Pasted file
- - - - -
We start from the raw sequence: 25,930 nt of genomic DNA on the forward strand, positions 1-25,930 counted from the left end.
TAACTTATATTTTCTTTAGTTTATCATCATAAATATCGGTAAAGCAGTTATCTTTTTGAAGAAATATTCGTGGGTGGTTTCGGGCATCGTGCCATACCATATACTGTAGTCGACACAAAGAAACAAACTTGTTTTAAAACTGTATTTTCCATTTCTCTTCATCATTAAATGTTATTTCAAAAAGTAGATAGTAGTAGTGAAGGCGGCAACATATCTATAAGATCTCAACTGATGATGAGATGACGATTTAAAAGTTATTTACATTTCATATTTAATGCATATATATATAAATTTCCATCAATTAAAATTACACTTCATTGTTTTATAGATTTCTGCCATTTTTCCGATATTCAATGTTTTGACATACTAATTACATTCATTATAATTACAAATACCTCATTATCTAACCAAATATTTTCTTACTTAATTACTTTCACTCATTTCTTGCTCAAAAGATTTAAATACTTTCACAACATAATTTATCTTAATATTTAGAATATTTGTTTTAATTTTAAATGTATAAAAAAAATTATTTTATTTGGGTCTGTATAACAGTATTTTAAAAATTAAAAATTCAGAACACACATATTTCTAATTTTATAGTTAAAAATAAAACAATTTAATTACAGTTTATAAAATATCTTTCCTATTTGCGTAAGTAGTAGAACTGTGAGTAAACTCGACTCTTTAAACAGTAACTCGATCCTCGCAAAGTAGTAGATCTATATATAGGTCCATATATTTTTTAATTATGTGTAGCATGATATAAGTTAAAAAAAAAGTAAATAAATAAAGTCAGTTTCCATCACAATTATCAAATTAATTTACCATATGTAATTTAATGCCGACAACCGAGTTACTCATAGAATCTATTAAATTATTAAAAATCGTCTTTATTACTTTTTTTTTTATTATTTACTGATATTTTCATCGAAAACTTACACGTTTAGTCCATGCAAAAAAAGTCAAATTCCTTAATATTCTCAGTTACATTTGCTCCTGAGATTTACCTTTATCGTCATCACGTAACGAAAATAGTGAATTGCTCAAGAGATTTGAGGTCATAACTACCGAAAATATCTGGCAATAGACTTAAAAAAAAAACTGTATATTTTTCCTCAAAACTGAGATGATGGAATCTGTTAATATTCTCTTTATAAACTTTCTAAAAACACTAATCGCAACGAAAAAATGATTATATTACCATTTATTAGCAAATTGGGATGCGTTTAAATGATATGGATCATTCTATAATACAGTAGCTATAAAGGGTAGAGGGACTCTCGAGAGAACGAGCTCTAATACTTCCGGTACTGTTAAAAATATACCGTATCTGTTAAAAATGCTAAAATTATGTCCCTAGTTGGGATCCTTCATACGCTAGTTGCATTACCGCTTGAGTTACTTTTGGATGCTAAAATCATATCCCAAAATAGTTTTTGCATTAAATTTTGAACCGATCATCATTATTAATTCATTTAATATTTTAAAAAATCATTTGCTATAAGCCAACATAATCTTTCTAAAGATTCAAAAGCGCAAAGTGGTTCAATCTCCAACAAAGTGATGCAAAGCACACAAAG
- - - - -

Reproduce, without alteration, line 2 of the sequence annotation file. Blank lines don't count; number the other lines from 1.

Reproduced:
TAACTTATATTTTCTTTAGTTTATCATCATAAATATCGGTAAAGCAGTTATCTTTTTGAAGAAATATTCGTGGGTGGTTTCGGGCATCGTGCCATACCATATACTGTAGTCGACACAAAGAAACAAACTTGTTTTAAAACTGTATTTTCCATTTCTCTTCATCATTAAATGTTATTTCAAAAAGTAGATAGTAGTAGTGAAGGCGGCAACATATCTATAAGATCTCAACTGATGATGAGATGACGATTTAAAAGTTATTTACATTTCATATTTAATGCATATATATATAAATTTCCATCAATTAAAATTACACTTCATTGTTTTATAGATTTCTGCCATTTTTCCGATATTCAATGTTTTGACATACTAATTACATTCATTATAATTACAAATACCTCATTATCTAACCAAATATTTTCTTACTTAATTACTTTCACTCATTTCTTGCTCAAAAGATTTAAATACTTTCACAACATAATTTATCTTAATATTTAGAATATTTGTTTTAATTTTAAATGTATAAAAAAAATTATTTTATTTGGGTCTGTATAACAGTATTTTAAAAATTAAAAATTCAGAACACACATATTTCTAATTTTATAGTTAAAAATAAAACAATTTAATTACAGTTTATAAAATATCTTTCCTATTTGCGTAAGTAGTAGAACTGTGAGTAAACTCGACTCTTTAAACAGTAACTCGATCCTCGCAAAGTAGTAGATCTATATATAGGTCCATATATTTTTTAATTATGTGTAGCATGATATAAGTTAAAAAAAAAGTAAATAAATAAAGTCAGTTTCCATCACAATTATCAAATTAATTTACCATATGTAATTTAATGCCGACAACCGAGTTACTCATAGAATCTATTAAATTATTAAAAATCGTCTTTATTACTTTTTTTTTTATTATTTACTGATATTTTCATCGAAAACTTACACGTTTAGTCCATGCAAAAAAAGTCAAATTCCTTAATATTCTCAGTTACATTTGCTCCTGAGATTTACCTTTATCGTCATCACGTAACGAAAATAGTGAATTGCTCAAGAGATTTGAGGTCATAACTACCGAAAATATCTGGCAATAGACTTAAAAAAAAAACTGTATATTTTTCCTCAAAACTGAGATGATGGAATCTGTTAATATTCTCTTTATAAACTTTCTAAAAACACTAATCGCAACGAAAAAATGATTATATTACCATTTATTAGCAAATTGGGATGCGTTTAAATGATATGGATCATTCTATAATACAGTAGCTATAAAGGGTAGAGGGACTCTCGAGAGAACGAGCTCTAATACTTCCGGTACTGTTAAAAATATACCGTATCTGTTAAAAATGCTAAAATTATGTCCCTAGTTGGGATCCTTCATACGCTAGTTGCATTACCGCTTGAGTTACTTTTGGATGCTAAAATCATATCCCAAAATAGTTTTTGCATTAAATTTTGAACCGATCATCATTATTAATTCATTTAATATTTTAAAAAATCATTTGCTATAAGCCAACATAATCTTTCTAAAGATTCAAAAGCGCAAAGTGGTTCAATCTCCAACAAAGTGATGCAAAGCACACAAAG